Artist: Ed Sanders
Publishers: Moloko Plus, Schönebeck & Sea Urchin, Rotterdam
Size: 185 x 140 x 3 mm
Design: Anneke Auer
We were both using the same
at the Phoenix Bookshop in 1963
you for C Magazine
I for Fuck You/A Magazine of the Arts
The opening lines of Ed Sanders’s poem For Ted Berrigan recall the origin of the friendship between the two poets on the Lower East Side, where Sanders had moved from Kansas City and Berrigan from Tulsa via Chicago in the early 1960s. The poem is one of two that have been printed in the joint Moloko & Sea Urchin edition In Honor of Ted Berrigan by Ed Sanders, which also contains glyphs and contact prints from Ed’s archive with photos taken on 29 January 1964 at Café Le Metro, New York. Originally created as a PDF for Ron Padgett in 2009, Sanders’s Berrigan tribute has now been redesigned by Anneke Auer into an intimate and loving tribute in print to a poet who, according to the author, was “as tall as Apollinaire, tall as his times”.
Ted Berrigan (1934-1983) was an American poet associated with the second generation of the avantgardist ‘New York School’. He served in the US army for three years before taking a B.A. in English at the University of Tulsa, Oklahoma in 1959. Berrigan, who considered himself a late Beat poet, was active in Chicago for a number of years before he relocated to New York City in the early 1960s. There he published and edited various books and his C Magazine, collaborated with other poets and artists and experimented with the traditional sonnet as a mold for his expressionist and innovative poetry. Berrigan’s notorious diet of Pepsis, amphetamines and Chesterfield cigarettes combined with his relentless literary activities took a heavy toll on his health and led to an untimely death at the age of 48.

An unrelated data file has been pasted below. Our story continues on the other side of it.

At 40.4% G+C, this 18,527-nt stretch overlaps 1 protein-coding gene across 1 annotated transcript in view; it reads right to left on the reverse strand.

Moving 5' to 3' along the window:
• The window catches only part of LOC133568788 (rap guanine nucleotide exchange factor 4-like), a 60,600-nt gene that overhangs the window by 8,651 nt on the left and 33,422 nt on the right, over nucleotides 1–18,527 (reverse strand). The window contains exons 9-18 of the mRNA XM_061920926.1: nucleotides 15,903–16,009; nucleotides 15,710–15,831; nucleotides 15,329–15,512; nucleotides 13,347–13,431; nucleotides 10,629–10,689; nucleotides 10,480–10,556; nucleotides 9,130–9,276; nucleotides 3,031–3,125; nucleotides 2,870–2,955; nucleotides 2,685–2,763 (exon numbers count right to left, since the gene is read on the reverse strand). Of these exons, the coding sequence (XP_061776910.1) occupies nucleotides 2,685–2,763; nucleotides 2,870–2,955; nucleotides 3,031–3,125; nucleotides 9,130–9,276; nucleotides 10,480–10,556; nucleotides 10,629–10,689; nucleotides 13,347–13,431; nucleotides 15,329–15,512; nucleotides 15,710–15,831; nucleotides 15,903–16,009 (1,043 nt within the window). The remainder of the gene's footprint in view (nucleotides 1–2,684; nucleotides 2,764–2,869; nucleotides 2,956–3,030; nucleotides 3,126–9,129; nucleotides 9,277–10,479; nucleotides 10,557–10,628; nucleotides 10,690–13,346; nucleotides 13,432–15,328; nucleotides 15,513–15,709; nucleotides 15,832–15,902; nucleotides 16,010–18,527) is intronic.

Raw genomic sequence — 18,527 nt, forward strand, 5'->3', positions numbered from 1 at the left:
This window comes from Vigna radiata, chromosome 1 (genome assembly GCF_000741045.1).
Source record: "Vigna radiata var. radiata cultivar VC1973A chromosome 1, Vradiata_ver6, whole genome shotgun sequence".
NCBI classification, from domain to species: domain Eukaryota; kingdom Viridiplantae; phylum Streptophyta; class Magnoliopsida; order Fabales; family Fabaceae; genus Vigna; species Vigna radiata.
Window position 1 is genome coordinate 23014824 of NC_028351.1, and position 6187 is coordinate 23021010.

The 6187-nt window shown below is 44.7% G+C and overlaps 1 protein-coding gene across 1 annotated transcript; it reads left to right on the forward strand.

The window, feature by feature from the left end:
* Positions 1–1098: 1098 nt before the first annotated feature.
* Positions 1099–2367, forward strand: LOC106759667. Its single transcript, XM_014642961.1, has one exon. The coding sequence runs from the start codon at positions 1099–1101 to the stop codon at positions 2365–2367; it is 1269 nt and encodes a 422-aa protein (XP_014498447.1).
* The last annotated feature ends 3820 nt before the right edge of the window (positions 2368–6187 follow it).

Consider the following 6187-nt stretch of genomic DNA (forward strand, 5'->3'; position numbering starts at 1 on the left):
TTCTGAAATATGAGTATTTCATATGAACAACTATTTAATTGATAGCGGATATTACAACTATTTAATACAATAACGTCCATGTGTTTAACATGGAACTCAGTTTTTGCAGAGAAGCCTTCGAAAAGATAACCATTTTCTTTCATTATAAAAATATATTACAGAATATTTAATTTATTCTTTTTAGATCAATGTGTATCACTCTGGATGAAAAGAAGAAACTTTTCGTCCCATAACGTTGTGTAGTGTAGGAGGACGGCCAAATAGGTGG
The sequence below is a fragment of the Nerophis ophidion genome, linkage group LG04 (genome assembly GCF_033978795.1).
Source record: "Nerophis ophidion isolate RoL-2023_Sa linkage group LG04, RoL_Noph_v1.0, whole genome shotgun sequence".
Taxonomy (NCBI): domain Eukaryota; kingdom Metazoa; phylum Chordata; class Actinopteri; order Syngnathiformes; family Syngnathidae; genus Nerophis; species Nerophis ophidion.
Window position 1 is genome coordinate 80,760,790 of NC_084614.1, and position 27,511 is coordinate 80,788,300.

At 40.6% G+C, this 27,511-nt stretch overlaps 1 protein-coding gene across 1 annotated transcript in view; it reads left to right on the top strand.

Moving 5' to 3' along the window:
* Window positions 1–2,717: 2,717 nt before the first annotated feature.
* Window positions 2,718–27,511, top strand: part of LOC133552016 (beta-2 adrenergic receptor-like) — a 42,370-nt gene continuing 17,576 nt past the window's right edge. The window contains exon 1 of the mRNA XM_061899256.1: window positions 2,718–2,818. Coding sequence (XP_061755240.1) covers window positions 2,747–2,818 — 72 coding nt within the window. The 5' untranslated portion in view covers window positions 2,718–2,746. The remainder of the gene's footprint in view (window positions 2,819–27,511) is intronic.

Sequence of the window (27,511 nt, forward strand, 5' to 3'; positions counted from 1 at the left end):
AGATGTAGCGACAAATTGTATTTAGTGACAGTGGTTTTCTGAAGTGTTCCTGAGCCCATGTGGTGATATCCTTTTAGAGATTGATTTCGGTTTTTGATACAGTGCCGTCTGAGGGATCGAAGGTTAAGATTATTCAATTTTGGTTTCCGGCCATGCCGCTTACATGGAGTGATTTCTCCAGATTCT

Ed Sanders (1939) is an American poet, singer, social activist, environmentalist, author and publisher. In 1958 Sanders dropped out of the University of Missouri and hitchhiked to New York City. There he founded the avant-garde journal Fuck You/A Magazine of the Arts and, a couple of years later, his Peace Eye Bookstore, which turned into a hotbed of poetry, art and radical activism. In 1964 he graduated from New York University with a degree in Greek and founded the seminal countercultural band The Fugs with Tuli Kupferberg. At the time Sanders’ subversive activities in the Lower East Side were described by William Burroughs as a “total assault on the culture”. An unstoppable anti-war activist, Sanders took a prominent part in the famous attempt to levitate and exorcise The Pentagon in 1967 and published Thirsting for Peace in a Raging Century: Selected Poems 1961–1985 twenty years later. Sanders lives in Woodstock with his wife Miriam, where he has worked on his investigative 9-volume America, A History In Verse since 1998. In 2018 he published Broken Glory: The Final Years of Robert F. Kennedy.